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One for the Books « The MacGuffin Men

One for the Books

Published on July 19th, 2018

Alex writes about all the movies he has seen since 2009.

So here we are.

I am sitting down to write during the NBA Finals, having just returned from seeing a new Diablo Cody movie, as one does. On my television, LeBron James is playing basketball better than anybody has this millennium, as he does. Since I cannot stand the sound of Mark Jackson, I am obsessively listening to Pusha T over the sound of the game, as I do. I am publishing this long after this actual occurrence, because it occasionally takes me a lot of time to write these and I become attached to references chosen for the first draft.

The only thing that has changed is nothing at all.

There is no grand point to this essay, no particular subject in question, merely a series of observations from somebody who has lived a life of inaction, a life full of such observations. The observations, unsurprisingly, are repetitive, and invariably I ask myself the same few questions each time I watch a new film.

  • Is this film unique when compared with the thousands of others I have watched over my life? (The best-case scenario here is that the answer is ‘yes,’ but the answer to this question is almost never an unqualified yes. On to the next one.)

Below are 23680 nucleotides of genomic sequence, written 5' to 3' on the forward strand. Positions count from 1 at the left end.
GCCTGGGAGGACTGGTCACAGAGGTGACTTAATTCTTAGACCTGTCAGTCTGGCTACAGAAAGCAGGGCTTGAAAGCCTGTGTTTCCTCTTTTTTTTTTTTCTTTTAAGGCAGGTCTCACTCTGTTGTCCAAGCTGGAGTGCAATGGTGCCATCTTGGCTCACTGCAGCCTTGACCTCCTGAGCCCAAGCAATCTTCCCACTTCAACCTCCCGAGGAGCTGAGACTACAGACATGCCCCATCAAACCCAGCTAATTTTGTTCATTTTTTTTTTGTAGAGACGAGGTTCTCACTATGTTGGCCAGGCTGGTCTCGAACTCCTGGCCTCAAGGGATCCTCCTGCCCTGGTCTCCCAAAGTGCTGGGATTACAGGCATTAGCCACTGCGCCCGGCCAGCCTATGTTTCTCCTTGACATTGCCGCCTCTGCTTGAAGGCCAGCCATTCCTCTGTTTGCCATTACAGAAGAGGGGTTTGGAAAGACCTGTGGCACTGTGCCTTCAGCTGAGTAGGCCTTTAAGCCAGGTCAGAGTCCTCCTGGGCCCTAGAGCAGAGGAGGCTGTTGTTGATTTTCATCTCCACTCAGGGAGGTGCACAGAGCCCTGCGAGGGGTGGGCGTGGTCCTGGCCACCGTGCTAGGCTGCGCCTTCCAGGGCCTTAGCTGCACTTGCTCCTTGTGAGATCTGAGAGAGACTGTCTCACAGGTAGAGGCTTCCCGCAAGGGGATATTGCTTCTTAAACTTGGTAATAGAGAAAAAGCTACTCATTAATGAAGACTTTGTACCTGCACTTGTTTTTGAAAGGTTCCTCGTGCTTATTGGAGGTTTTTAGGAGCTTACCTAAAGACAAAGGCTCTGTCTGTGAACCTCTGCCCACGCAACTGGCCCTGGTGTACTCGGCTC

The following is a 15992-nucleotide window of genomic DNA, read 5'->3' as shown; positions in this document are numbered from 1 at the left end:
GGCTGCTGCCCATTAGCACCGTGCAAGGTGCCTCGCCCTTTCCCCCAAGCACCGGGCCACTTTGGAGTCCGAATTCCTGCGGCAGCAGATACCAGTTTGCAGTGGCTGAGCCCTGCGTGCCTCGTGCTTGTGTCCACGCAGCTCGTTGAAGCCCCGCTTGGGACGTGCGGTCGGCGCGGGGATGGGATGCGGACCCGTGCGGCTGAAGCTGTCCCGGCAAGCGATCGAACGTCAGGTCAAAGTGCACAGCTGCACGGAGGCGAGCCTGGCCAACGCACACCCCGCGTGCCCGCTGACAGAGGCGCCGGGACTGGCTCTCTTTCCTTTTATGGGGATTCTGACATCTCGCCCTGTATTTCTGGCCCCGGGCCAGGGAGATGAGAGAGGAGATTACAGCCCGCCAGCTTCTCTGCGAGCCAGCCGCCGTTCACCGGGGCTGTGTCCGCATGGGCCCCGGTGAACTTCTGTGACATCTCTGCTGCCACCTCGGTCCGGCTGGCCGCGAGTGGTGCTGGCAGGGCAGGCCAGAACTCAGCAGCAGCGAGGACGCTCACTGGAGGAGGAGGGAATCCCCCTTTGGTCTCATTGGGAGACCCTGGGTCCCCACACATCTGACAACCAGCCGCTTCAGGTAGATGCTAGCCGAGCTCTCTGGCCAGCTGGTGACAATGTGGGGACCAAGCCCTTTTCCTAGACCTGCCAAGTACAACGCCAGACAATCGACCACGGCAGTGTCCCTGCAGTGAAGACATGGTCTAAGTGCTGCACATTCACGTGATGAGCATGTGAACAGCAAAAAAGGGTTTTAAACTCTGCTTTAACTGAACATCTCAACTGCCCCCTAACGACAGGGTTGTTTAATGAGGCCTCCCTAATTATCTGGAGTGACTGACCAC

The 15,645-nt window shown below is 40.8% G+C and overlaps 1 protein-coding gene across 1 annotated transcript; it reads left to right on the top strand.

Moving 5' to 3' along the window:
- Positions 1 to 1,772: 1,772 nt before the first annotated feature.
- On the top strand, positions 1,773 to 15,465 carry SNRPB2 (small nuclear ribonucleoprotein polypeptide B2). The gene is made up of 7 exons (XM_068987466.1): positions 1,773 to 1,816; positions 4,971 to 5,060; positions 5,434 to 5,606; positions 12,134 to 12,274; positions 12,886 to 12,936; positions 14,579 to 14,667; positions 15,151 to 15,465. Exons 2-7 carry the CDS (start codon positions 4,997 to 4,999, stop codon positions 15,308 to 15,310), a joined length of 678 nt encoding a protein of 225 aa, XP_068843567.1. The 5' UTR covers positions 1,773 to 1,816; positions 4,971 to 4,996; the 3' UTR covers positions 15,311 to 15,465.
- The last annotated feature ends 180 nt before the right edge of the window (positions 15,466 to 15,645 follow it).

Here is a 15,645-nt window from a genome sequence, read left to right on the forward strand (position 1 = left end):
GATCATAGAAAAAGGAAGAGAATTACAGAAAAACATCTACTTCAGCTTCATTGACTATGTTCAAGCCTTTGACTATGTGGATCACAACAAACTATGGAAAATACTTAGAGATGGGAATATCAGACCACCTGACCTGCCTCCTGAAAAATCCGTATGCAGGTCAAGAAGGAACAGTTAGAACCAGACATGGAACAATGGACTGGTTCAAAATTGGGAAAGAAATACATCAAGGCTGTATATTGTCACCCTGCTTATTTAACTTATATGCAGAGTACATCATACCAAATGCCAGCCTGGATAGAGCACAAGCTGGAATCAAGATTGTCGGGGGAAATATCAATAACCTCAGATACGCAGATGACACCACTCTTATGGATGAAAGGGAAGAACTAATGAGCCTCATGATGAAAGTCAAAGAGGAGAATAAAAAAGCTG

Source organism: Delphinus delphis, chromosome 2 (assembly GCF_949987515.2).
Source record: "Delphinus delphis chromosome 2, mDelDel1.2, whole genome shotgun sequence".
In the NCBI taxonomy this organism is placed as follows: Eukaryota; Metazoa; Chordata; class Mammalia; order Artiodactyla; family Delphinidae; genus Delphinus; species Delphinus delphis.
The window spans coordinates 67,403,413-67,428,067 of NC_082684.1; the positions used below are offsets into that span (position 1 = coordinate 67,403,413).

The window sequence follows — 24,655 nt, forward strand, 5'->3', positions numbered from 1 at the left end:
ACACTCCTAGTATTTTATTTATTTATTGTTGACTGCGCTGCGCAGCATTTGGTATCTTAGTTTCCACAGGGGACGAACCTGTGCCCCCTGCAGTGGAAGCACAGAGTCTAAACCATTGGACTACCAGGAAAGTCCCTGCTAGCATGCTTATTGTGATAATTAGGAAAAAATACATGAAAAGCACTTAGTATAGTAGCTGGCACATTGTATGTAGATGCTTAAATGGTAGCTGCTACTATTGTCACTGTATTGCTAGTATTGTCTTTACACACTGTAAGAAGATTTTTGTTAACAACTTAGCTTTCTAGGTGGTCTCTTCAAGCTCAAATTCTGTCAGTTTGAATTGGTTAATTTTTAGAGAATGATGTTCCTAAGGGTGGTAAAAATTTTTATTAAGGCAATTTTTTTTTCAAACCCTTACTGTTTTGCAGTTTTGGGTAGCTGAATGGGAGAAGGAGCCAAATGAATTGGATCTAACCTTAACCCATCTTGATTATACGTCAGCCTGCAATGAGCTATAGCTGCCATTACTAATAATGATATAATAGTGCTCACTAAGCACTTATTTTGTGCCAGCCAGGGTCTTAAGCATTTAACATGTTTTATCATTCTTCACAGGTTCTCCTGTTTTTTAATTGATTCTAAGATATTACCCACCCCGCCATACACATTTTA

• Does this film repurpose ideas I have ingrained in my brain in a fascinating, new way? (More occasionally, but still not very frequently, this answer is ‘yes.’ Alas, with most films, I move on to the following, unanswerable questions.)
  • Why am I watching this?
  • Why do I sit down to watch something that has a high chance of being exactly like something I have already seen before and mostly forgotten?
  • Why do I go to the movies?

The past couple months have been rough for somebody like myself who likes to hit the multiplex but is no longer particularly interested in the few movies studios produce for said multiplexes. I had no interest in seeing Solo, and snuck into Infinity War only because I hate myself. Ant-Man & The Wasp has been roundly ignored. I saw First Reformed, I saw Tully, I saw You Were Never Really Here. I saw Tully again and I saw You Were Never Really Here again. I saw Hereditary, and I saw Hotel Artemis for no real reason other than it was there. And that’s about it.

In fairness, there have been films released in the past couple months that I loved. You Were Never Really Here is a deeply impressive cinematic experience. I truly loved Tully and desperately want to interrogate Diablo Cody and Jason Reitman about a couple of key decisions they made. These highs can still be found at the cinema, but even then something feels amiss during screenings of films I love, let alone all the films I see because I have a free Wednesday afternoon, films that have only begun to feel more and more obligatory.

In the eyes of the reader, some secondary questions have surely arisen:

Why don’t you go see smaller films? Why don’t you see foreign films? Perhaps watch whatever documentaries come your way? (I do, I do, and I do. Those simply do not tend to be the films I get the most excited about, and this is explicitly a piece about me seeking cinematic excitement. The discussion has to come from a Hollywood-leaning, or at least Hollywood-adjacent position. I want unique movies, but unique movies starring and made by faces that I recognize. If this is an insufficient answer, so be it.)